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Predicting Westworld: it’s a memento mori

Predicting Westworld: it’s a memento mori

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Every week, I swing for the fences with one massive theory about the future of Westworld. Am I wrong? Am I right? We probably won’t know for sure for years, so why not enjoy the present?

I will never forget the first time I saw Memento, or as it was known at the time, the movie starring the woman from The Matrix, the pimp from Risky Business, and the man with the strong chin. The Christopher Nolan film arrived in theaters less than a year after The Sixth Sense, and in many ways, it felt like that film’s smarter older sibling, the kind who’d quote Proust and reference Fritz Lang while watching Law & Order. Memento didn’t just have a twist, its very fabric was the twist.

But it was Jonathan Nolan, Christopher’s brother, who wrote Memento Mori, the original short story that inspired the film. As the brothers have put more of their creative work into the world, it seems in retrospect that Jonathan deserves more credit for the existential puzzles at the heart of their work. Jonathan co-wrote The Prestige and Interstellar, and created CBS’ Person of Interest, a network-friendly drama that critiqued surveillance.

With each episode, Westworld feels like a culmination point for Jonathan Nolan’s oeuvre, a synthesis of past projects, dating all the way back to that short story that set his career in motion.

The theory:

Like Memento, the events of Westworld aren’t happening at the same time. In fact, some stories may be separated by decades.

The evidence:

“Chris!” you are shouting if you read other fan theory sites. “This prediction was debunked by this week’s episode.”

To which I say, maybe not?

Here’s the deal. The most popular theory about mixed timeframes pertains to Ed Harris’ Man in Black. Here’s the basic idea, as posted by Where_isJessica_Hyde on Reddit:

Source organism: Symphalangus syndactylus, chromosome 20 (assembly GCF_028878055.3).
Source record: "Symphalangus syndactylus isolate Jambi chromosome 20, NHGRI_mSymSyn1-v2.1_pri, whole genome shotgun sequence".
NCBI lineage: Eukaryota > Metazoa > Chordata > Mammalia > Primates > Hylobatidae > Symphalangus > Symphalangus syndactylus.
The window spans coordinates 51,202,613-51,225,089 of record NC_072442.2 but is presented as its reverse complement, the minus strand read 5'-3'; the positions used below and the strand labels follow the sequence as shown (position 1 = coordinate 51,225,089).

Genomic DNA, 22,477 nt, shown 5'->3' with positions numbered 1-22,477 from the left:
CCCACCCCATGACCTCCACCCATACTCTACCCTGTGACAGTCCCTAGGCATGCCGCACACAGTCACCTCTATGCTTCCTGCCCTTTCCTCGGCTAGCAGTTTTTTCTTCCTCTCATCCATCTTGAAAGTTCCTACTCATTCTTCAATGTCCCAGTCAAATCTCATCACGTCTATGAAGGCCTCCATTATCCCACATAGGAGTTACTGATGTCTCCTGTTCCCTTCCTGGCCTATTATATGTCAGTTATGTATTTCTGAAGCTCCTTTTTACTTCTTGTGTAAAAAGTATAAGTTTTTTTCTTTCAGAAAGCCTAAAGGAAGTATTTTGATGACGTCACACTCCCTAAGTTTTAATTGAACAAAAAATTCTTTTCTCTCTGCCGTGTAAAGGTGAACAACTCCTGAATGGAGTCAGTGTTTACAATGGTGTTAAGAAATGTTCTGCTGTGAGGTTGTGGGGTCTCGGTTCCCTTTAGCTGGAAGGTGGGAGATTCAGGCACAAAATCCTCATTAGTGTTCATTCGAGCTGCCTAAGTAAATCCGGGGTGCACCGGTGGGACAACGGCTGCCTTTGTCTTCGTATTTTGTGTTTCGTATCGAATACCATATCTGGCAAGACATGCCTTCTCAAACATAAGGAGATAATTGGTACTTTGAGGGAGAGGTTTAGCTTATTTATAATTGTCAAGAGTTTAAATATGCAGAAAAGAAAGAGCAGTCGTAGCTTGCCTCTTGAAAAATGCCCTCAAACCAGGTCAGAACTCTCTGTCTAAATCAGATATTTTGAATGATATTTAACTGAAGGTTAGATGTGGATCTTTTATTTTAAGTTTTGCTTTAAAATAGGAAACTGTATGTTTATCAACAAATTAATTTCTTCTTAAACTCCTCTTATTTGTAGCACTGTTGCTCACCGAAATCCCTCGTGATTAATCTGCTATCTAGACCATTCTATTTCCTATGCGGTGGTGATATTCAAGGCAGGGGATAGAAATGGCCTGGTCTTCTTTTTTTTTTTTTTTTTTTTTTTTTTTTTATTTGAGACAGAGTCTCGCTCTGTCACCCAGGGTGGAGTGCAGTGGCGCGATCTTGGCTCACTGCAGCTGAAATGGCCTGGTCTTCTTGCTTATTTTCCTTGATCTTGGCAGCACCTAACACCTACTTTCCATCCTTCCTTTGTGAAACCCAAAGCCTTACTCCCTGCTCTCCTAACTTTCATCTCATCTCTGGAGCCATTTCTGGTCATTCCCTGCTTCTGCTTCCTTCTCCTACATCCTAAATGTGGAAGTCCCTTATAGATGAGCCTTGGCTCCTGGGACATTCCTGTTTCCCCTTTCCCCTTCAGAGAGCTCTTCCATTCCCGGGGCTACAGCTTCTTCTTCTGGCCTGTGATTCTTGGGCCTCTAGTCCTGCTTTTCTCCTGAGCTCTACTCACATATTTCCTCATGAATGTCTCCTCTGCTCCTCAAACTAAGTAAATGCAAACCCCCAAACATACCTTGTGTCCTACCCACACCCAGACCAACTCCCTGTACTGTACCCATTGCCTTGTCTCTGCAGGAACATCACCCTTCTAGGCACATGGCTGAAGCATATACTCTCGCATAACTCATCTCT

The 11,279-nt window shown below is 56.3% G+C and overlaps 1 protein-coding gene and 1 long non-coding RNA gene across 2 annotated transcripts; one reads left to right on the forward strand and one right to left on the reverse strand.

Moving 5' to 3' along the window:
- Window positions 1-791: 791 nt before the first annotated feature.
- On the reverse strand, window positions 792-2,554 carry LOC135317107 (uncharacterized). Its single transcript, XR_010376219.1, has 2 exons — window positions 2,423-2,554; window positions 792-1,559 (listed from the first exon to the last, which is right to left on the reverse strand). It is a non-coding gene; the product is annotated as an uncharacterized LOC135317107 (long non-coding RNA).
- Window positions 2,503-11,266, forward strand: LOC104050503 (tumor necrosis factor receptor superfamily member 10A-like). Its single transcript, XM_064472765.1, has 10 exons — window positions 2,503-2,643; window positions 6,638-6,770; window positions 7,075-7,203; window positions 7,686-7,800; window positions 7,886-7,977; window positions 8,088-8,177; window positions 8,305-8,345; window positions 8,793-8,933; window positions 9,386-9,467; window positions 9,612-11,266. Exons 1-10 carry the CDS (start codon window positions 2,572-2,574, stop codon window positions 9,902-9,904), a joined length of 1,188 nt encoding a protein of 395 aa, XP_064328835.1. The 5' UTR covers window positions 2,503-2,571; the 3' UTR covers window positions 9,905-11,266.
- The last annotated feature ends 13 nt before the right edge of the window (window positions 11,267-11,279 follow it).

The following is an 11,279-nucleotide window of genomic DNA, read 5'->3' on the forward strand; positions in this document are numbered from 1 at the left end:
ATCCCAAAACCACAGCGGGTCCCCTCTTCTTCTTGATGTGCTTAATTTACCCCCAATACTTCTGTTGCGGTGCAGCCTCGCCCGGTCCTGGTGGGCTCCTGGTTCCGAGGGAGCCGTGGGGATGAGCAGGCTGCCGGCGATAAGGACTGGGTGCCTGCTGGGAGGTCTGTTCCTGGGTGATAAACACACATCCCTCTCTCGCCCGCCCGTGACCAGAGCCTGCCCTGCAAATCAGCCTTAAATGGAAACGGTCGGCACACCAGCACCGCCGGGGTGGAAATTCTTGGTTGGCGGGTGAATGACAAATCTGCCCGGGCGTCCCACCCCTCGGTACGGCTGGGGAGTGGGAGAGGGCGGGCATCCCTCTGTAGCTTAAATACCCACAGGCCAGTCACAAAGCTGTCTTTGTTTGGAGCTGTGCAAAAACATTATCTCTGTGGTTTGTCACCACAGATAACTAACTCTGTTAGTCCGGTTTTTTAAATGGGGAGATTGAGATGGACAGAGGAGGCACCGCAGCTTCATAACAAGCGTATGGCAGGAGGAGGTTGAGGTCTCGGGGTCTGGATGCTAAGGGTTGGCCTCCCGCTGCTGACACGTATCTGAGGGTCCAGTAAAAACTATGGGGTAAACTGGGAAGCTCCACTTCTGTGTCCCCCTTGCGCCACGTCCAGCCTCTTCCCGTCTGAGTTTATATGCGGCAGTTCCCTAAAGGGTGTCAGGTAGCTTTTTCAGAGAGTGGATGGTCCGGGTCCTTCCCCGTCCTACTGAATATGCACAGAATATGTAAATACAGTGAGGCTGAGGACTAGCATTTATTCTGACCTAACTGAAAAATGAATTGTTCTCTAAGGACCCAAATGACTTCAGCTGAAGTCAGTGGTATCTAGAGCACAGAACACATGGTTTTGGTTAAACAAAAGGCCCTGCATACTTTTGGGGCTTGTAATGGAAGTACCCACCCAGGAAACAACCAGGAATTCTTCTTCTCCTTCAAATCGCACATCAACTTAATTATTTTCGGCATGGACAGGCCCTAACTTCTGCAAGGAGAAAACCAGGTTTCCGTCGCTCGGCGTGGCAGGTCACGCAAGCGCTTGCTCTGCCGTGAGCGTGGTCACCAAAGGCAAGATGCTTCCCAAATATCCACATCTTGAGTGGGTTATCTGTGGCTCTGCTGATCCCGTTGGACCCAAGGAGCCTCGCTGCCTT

Did anyone else wonder if Billy, the guy who was given the option to pick between the black hat and the white hat, was a younger version of the MIB? His scenes seemed to be set in the past, both the train journey and the subway station looking different when compared to scenes we've already seen. Perhaps something is going to happen, giving him 'whatever he wants' for the rest of his life, which would also turn him 'evil'.

The Reddit theorist is referring to the alternate Westworld logo that appears when Billy chooses his costume.

The idea is novel for a number of reasons. As Deadspin noted, it would basically align Billy and Logan’s story with the plot of the 1973 Westworld film, in which two men visit the theme park for a debaucherous time, only to be caught in the middle of a robot uprising. It might also explain how the Man in Black has carte blanche. We know something went wrong 30 years ago, and assuming Billy played a part in that, he might have permission to roam the park indefinitely — or might be off its grid.

The problem with this theory, as of this week, is that episode 3 ends with Dolores (the increasingly self-aware bot played by Evan Rachel Wood) strolling into Billy and Logan’s camp. Presumably she’s on her path to self-awareness, which is initiated in the first episode when she’s raped by the Man in Black.

Except, this theory works just as well if you invert it.

What if Dolores’ path to self-awareness leads to the disaster of “30 years ago,” a would-be robot uprising. If Billy plays a role in this, it would explain his “past” with Dolores, and would explain his desire to solve the bigger puzzle of the park’s design.

Whatever the case, time almost certainly doesn’t work in a straight line through the show. Episode 3 also ended with Dolores seeing grim alternate paths in time, and learning from them, implying her arc through an episode might span gradual accumulation of knowledge through many “loops” of her story in the park.

One other reason to assume time is being used to trick the audience: Dolores has regular conversations with Bernard, one of the Park’s lead designers. These chats happen outside of the park, but it’s unclear how she can sneak away from her role to practice being a sentient life-form.

The odds:

3:1. While I won’t guarantee Billy and Logan’s story is on a different timeframe, I’m bullish that time is being used to conceal the show’s biggest secrets. That robots don’t age, and that all of the characters could be robots, makes it tough to say if something is happening in the past, present, or future. That’s too delectable of a device for Jonathan Nolan to pass up.

If all of the characters are robots, I wonder if the solution at the end of the maze will be a memento mori: a reminder that they must die. Death, a permanent one, is the only thing that will unlock them from time.

Previous theories:

You-know-who is actually a bot

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